That was my introduction to servicing and setup because each download was completely self-contained, installed itself into Office through the VBE Object and provided an updating mechanism to detect and install or update VBA solutions in the various Office products. It was some kind of strange, let me say that--but I thoroughly enjoyed writing the download engine (C & C++ remain my favorite languages) using an API that is vastly closer to the wire than what we .NET developers are accustomed today. I can also so say that, before anybody else at Microsoft had an automatic update service, the Office Product Group and CPTS built one.

Setup ImageA Fascination Developed

After that experience, I developed a fascination with software that upgraded itself.  General setup technology, too, became a favorite topic.  For better or worse (probably worse), I wrote the setup technology for Project Office v3.0 at Pacific Edge and EVMS forProject v1.0 - v2.0 at forProject Technologies. I always felt that out of the box setup technologies were geared toward simple end-user products and not enterprise products. I suppose this tendency grew out of my years at Microsoft, where each product, ranging from Microsoft SQL Server to SharePoint, had an in-group setup system with very little, if any, shared concepts or code.  These days, with WIX and others, there is a better platform but if you know what you are doing, you can build a much better setup experience for the user if you combine off-the-shelf with custom setup work.

Usually, when setup is mentioned in product planning, nobody raises their hand to volunteer to take on that part of the product, but there I was, gleefully, hand raised way up, ready to take on the challenge.   I always took it on and I am not sure why.  There must be some deep psychological reason in me that whispers "set it up." uot;

You see, the other thing about setup is that it's the first thing the customer experiences with your product.  If your setup experience is horrible, there is a pretty good chance the product also has issues. Notice the various customer experience programs and other telemetry Microsoft and other software companies use to gather end-user experience data-- you see how important it is to get it right.

Enough Story Telling

I have enough content regarding my adventures at Microsoft as the youngest product manager in the Office Product Group plus the start-ups I was involved with after to write post-after-post.  This post is really about something I was working on this past weekend on one of my geeky hobby projects.  I mentioned an earlier post "Automatic Updates - Tips & Tricks".  That post didn't originate from out of the blue. Aside from the setup work I did at previous companies, I have always kept one side-project alive, in one form or another, regarding setup and servicing.  For a while it was QuickPatch , which is a fairly complete piece of work but I am dissatisfied with it (plus the user interface really bothers me).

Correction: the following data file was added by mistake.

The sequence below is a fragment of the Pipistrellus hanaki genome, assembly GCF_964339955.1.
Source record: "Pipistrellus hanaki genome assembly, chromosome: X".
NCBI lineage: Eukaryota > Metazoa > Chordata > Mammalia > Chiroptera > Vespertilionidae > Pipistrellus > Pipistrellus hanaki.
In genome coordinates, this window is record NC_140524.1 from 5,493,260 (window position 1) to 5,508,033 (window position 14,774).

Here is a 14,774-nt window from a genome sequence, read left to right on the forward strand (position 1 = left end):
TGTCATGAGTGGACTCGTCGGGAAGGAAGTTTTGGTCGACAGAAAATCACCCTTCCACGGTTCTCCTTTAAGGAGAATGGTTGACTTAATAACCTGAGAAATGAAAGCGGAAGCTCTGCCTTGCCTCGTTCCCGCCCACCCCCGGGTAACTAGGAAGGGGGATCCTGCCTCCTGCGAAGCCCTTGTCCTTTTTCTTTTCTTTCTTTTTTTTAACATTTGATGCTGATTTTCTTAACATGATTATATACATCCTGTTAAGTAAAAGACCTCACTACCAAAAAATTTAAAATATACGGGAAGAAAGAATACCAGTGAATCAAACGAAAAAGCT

Nowadays, under the banner of my new hobby company ShibumiWare, I have developed a system for building, packaging, deploying, setting up, and servicing my hobby products. In fact, I have become so engrossed in the effort, all of my hobby product development has stalled out while I finish this work. Unlike QuickPatch, I don’t have a catchy name for it, but it's the best work I have done in this area to date. Everything goes very slowly at ShibumiWare because I love my day job, have kids, and  have this medical thing continually to deal with, but I plow on.

.NET Version Information

Version detection one of the first things done: check to see if your product's prerequisites are present and provide options to download or otherwise obtain the necessary dependencies before installing the product. I mentioned in the Tips & Tricks post that a baseline is selected for your products to run.

In my case, I choose .NET 2.0 as the baseline version for the installer and update system. The products or utilities individually are written in a later version of .NET but to even get a .NET-based installer to run, you have to pick a baseline. .NET 2.0 is a good baseline selection for several reasons. It is broadly distributed for down-version operating systems like Windows XP, it ships with later OS's like Windows 7, 8 and 10 plus if it's not there from Microsoft, there stands a good chance that some other product installed on the customer's computer required .NET 2.0, and it's there already. Regardless, my setup flow begins with a C++ "bootstrapper" that doesn't require .NET whatsoever. Its purpose is to determine if .NET 2.0 is installed. If it isn't, the bootstrapper provides a link to installation guidance for the user and halts the installation process. Bootstrapping provides an excellent user experience.